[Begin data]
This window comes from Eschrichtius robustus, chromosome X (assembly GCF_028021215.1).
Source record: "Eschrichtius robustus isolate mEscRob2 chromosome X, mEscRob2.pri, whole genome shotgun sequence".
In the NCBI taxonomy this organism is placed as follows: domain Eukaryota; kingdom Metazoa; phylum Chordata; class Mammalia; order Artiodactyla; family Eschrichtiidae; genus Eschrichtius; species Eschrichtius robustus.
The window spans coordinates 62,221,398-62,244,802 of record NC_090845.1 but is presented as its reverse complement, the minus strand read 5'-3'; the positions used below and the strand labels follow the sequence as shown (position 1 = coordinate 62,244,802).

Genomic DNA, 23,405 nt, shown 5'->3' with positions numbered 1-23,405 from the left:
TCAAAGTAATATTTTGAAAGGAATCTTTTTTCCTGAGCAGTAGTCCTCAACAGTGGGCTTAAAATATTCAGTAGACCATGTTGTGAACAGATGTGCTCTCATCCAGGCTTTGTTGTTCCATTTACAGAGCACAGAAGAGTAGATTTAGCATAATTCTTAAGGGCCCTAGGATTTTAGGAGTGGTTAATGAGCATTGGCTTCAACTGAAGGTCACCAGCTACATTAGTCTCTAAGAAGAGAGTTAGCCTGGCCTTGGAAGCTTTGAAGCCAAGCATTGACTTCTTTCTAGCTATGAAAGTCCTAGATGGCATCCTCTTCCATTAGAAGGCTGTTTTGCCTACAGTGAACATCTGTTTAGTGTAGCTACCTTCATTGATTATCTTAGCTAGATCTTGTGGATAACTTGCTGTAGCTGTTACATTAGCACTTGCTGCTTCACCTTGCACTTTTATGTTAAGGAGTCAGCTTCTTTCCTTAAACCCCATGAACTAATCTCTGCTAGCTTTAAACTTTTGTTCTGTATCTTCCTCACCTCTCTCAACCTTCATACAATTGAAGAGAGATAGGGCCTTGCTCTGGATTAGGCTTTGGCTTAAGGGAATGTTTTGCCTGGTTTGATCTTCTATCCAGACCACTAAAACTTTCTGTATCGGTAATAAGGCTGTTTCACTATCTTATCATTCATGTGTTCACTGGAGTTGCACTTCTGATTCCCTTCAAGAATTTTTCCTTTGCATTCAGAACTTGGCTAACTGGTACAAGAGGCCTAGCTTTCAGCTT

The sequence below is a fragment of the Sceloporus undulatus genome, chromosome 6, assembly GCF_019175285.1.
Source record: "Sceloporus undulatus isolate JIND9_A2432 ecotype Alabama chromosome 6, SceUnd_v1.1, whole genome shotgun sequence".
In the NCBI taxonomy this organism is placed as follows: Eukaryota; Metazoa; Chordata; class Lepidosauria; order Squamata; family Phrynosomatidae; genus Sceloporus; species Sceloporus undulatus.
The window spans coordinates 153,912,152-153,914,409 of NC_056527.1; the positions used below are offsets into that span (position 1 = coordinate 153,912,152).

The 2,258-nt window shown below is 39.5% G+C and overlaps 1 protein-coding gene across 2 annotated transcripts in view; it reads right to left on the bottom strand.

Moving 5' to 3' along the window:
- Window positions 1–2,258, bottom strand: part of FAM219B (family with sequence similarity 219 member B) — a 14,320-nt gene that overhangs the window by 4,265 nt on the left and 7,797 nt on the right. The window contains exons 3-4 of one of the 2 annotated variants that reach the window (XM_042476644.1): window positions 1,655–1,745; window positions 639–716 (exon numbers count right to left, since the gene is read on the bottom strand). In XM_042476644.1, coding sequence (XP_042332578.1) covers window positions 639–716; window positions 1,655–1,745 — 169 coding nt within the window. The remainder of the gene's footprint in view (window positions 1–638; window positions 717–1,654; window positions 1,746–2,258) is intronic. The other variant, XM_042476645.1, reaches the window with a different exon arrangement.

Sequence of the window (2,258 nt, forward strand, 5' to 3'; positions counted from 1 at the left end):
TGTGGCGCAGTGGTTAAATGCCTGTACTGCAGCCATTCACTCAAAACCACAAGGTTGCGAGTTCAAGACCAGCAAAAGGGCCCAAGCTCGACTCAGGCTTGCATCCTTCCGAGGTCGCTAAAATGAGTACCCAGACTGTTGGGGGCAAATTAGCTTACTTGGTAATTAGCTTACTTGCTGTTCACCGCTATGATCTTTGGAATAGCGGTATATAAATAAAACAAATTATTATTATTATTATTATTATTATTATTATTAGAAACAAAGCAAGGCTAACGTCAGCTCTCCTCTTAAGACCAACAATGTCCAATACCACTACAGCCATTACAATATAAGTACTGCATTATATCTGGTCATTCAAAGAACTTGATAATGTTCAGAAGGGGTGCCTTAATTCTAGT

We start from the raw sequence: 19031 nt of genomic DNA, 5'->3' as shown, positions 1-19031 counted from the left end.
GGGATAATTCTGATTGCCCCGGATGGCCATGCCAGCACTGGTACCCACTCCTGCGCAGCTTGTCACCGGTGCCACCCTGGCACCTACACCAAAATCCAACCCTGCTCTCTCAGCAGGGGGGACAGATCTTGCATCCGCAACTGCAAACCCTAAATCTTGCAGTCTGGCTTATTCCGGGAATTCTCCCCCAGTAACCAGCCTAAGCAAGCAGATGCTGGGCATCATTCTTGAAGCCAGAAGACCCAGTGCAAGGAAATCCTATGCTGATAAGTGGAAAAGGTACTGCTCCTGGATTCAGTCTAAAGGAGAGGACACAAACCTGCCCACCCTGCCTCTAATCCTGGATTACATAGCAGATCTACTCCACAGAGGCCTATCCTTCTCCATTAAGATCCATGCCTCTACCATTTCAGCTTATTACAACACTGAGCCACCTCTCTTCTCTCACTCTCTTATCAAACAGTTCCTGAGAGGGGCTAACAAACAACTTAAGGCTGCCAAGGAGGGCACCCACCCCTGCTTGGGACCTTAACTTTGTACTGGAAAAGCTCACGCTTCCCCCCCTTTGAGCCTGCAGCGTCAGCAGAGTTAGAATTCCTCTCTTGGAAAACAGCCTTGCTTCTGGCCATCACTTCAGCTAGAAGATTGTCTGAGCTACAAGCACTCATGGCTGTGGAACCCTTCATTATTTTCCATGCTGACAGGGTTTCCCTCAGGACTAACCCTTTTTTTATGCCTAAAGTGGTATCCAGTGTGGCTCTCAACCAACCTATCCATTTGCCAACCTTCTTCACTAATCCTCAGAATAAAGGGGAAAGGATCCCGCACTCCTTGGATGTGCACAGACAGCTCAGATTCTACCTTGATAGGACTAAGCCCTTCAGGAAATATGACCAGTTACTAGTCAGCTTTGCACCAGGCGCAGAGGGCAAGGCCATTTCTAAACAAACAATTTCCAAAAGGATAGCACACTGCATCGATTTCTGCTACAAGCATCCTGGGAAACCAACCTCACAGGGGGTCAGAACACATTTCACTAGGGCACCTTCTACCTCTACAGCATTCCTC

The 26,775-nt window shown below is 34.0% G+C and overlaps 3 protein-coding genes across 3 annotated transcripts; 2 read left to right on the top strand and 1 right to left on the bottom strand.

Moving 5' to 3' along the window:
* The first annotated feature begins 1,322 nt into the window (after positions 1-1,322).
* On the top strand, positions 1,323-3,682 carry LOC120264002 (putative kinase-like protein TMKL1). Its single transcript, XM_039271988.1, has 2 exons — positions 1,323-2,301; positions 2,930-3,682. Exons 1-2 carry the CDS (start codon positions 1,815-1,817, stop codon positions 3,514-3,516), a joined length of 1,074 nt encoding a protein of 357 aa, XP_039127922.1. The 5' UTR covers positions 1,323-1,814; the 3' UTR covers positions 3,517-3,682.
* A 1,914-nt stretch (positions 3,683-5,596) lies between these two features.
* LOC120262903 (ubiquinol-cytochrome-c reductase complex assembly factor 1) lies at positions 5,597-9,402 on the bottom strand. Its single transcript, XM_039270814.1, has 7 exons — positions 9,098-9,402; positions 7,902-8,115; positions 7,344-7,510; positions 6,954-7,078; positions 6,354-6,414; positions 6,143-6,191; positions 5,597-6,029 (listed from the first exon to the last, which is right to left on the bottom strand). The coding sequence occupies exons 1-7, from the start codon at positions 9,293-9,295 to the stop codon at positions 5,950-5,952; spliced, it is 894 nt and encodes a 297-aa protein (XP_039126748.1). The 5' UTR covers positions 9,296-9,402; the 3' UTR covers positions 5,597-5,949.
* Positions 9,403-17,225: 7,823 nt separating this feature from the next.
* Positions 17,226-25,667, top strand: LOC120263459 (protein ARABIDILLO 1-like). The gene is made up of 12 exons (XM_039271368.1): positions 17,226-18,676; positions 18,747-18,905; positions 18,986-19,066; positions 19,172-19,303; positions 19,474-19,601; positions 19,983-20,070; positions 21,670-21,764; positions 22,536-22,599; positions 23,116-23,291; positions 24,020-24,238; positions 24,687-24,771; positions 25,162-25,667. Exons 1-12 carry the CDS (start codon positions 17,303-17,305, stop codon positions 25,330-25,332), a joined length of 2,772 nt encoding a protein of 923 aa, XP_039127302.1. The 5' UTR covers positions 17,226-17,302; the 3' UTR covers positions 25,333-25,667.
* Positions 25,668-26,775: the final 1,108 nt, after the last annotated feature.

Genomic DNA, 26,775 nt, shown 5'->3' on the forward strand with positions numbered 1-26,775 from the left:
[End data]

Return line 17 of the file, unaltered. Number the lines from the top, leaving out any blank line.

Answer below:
GGGATAATTCTGATTGCCCCGGATGGCCATGCCAGCACTGGTACCCACTCCTGCGCAGCTTGTCACCGGTGCCACCCTGGCACCTACACCAAAATCCAACCCTGCTCTCTCAGCAGGGGGGACAGATCTTGCATCCGCAACTGCAAACCCTAAATCTTGCAGTCTGGCTTATTCCGGGAATTCTCCCCCAGTAACCAGCCTAAGCAAGCAGATGCTGGGCATCATTCTTGAAGCCAGAAGACCCAGTGCAAGGAAATCCTATGCTGATAAGTGGAAAAGGTACTGCTCCTGGATTCAGTCTAAAGGAGAGGACACAAACCTGCCCACCCTGCCTCTAATCCTGGATTACATAGCAGATCTACTCCACAGAGGCCTATCCTTCTCCATTAAGATCCATGCCTCTACCATTTCAGCTTATTACAACACTGAGCCACCTCTCTTCTCTCACTCTCTTATCAAACAGTTCCTGAGAGGGGCTAACAAACAACTTAAGGCTGCCAAGGAGGGCACCCACCCCTGCTTGGGACCTTAACTTTGTACTGGAAAAGCTCACGCTTCCCCCCCTTTGAGCCTGCAGCGTCAGCAGAGTTAGAATTCCTCTCTTGGAAAACAGCCTTGCTTCTGGCCATCACTTCAGCTAGAAGATTGTCTGAGCTACAAGCACTCATGGCTGTGGAACCCTTCATTATTTTCCATGCTGACAGGGTTTCCCTCAGGACTAACCCTTTTTTTATGCCTAAAGTGGTATCCAGTGTGGCTCTCAACCAACCTATCCATTTGCCAACCTTCTTCACTAATCCTCAGAATAAAGGGGAAAGGATCCCGCACTCCTTGGATGTGCACAGACAGCTCAGATTCTACCTTGATAGGACTAAGCCCTTCAGGAAATATGACCAGTTACTAGTCAGCTTTGCACCAGGCGCAGAGGGCAAGGCCATTTCTAAACAAACAATTTCCAAAAGGATAGCACACTGCATCGATTTCTGCTACAAGCATCCTGGGAAACCAACCTCACAGGGGGTCAGAACACATTTCACTAGGGCACCTTCTACCTCTACAGCATTCCTC